7 plead not guilty in NYC mob crackdown

Associated Press
Manhattan District Attorney Cyrus R. Vance Jr., center, addresses news conference, in New York, Tuesday, July 9, 2013. Nine people, members of the infamous Bonanno crime family, have been indicted on enterprise corruption charges. (AP Photo/Bethan McKernan)
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NEW YORK (AP) — Nine reputed members of the Bonanno crime family were charged in an indictment unsealed Tuesday with what prosecutors called old-school mob activity: gambling, loan sharking, extortion and drugs.

A two-year investigation dismantled one crew of the family, including a captain, two capos, a soldier and several associates, two of whom were members of an International Brotherhood of Teamsters local union, Manhattan District Attorney Cyrus R. Vance Jr. said.

"The 158-page indictment demonstrates that organized crime is still operating in New York City and has its hooks into the labor movement," Vance said.

Vance said that prosecutors have done such a good job taking down the mob in the past that it may seem like they're no longer a threat. "Many mistakenly believe that the mob has disappeared entirely except if you watch HBO," he said, referring to "The Sopranos." ''But we know in fact this is not the case."

Manhattan prosecutors said the defendants, including the former president of Local 917, were accused of using their union positions to solicit members as clients for their criminal enterprises, including online gambling and drugs. They were also accused of gun possession.

The two union members were also charged with perjury, prosecutors said.

The suspected captain, Nicholas "Nicky Mouth" Santora, was sentenced in December to two years behind bars in a separate mob case in Brooklyn federal court. His lawyer in that case said Tuesday that he wasn't aware of the new charges and had not been contacted by anyone for representation.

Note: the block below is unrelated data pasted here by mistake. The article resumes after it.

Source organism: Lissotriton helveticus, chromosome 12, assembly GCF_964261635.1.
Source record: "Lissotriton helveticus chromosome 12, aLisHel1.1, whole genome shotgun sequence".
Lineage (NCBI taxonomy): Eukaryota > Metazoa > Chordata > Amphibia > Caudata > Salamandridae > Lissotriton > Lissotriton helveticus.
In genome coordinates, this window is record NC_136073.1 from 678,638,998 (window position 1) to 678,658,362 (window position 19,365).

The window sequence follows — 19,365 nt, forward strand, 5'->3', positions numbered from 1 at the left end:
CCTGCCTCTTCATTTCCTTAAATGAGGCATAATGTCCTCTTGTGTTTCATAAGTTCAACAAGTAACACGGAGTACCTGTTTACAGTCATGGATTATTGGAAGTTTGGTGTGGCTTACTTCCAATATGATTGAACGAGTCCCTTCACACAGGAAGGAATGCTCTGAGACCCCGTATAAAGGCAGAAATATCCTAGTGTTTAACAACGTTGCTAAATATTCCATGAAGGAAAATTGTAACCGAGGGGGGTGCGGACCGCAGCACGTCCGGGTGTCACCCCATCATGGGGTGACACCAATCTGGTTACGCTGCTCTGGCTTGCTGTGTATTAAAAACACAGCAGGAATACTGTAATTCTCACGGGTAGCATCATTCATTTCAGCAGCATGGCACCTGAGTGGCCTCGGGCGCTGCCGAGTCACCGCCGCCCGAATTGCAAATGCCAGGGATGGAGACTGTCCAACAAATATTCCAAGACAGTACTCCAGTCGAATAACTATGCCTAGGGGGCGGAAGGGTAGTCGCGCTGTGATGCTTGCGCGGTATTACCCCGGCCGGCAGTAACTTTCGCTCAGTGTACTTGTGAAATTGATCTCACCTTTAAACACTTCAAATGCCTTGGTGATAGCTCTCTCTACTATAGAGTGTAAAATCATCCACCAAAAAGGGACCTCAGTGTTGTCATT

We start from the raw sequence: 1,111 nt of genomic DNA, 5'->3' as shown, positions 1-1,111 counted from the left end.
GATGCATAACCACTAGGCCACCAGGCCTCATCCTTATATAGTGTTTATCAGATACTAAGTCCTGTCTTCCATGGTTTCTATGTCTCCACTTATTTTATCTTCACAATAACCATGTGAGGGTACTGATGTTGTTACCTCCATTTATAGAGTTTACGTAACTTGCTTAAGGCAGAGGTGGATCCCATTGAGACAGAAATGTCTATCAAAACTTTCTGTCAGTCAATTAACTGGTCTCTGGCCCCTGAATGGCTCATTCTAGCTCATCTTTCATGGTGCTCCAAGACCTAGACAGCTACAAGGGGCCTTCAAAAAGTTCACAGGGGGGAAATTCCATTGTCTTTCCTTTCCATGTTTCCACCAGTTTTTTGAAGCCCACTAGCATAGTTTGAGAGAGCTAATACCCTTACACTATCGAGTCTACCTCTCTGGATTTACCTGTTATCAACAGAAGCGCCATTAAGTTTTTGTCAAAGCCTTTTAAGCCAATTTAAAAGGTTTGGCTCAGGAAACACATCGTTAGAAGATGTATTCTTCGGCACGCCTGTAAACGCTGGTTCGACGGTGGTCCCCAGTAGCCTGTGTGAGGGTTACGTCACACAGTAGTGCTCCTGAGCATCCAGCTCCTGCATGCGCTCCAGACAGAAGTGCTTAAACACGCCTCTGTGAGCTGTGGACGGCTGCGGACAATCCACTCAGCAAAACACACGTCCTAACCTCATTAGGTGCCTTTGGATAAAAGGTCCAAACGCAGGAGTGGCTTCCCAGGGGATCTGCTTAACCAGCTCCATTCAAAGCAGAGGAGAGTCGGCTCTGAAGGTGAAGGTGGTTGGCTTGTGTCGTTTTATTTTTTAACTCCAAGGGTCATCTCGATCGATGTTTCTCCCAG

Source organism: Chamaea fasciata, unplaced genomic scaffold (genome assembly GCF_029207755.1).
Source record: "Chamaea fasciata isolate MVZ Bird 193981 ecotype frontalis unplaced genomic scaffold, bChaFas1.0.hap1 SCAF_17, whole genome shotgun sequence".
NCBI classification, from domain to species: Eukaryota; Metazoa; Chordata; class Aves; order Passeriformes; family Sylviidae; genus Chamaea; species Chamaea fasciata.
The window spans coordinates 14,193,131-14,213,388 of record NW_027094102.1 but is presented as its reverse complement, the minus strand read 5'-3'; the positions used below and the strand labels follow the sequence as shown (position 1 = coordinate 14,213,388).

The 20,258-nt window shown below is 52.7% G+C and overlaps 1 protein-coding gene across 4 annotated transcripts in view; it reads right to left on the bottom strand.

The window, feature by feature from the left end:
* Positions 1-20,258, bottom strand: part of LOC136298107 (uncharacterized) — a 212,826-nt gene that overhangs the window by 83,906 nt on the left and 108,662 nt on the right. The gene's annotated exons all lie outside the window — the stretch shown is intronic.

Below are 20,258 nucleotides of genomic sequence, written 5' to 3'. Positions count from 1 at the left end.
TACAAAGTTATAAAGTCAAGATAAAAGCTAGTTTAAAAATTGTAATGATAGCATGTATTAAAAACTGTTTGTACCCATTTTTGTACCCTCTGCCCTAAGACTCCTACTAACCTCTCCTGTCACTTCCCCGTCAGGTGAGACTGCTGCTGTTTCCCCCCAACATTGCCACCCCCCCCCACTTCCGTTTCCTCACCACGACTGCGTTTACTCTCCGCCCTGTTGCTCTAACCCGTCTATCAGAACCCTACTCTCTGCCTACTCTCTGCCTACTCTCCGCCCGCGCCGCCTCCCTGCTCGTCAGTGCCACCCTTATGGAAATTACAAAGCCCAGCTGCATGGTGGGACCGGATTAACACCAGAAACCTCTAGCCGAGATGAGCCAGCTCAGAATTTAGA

Seven of the suspects pleaded not guilty Tuesday, and their lawyers said they were innocent of the charges and would make bail. The eight was expected to appear Wednesday, and prosecutors weren't sure when Santora, who's imprisoned in Pennsylvania, would appear.

The Bonannos are one of New York City's five Italian organized crime families. All have been decimated in the past several years by prosecutions aided by turncoats willing to give up mob secrets in exchange for leniency.

Former Bonanno boss Joseph Massino became the highest-ranking member of the city's five Italian organized crime families to ever take the witness stand for the government, betraying his onetime associate Vincent Basciano who was sentenced to two life terms.

Massino broke his family's sacred vow of silence and began talking with investigators after his 2004 conviction for orchestrating a quarter-century's worth of murder, racketeering and other crimes as he rose through the ranks of the Bonannos. The bloodshed included the shotgun slayings of three rival captains and the execution of a mobster who vouched for FBI undercover agent Donnie Brasco in the 1980s. Brasco's story became a movie starring Johnny Depp and Al Pacino. Nicholas Santora was portrayed in the film by Bruno Kirby.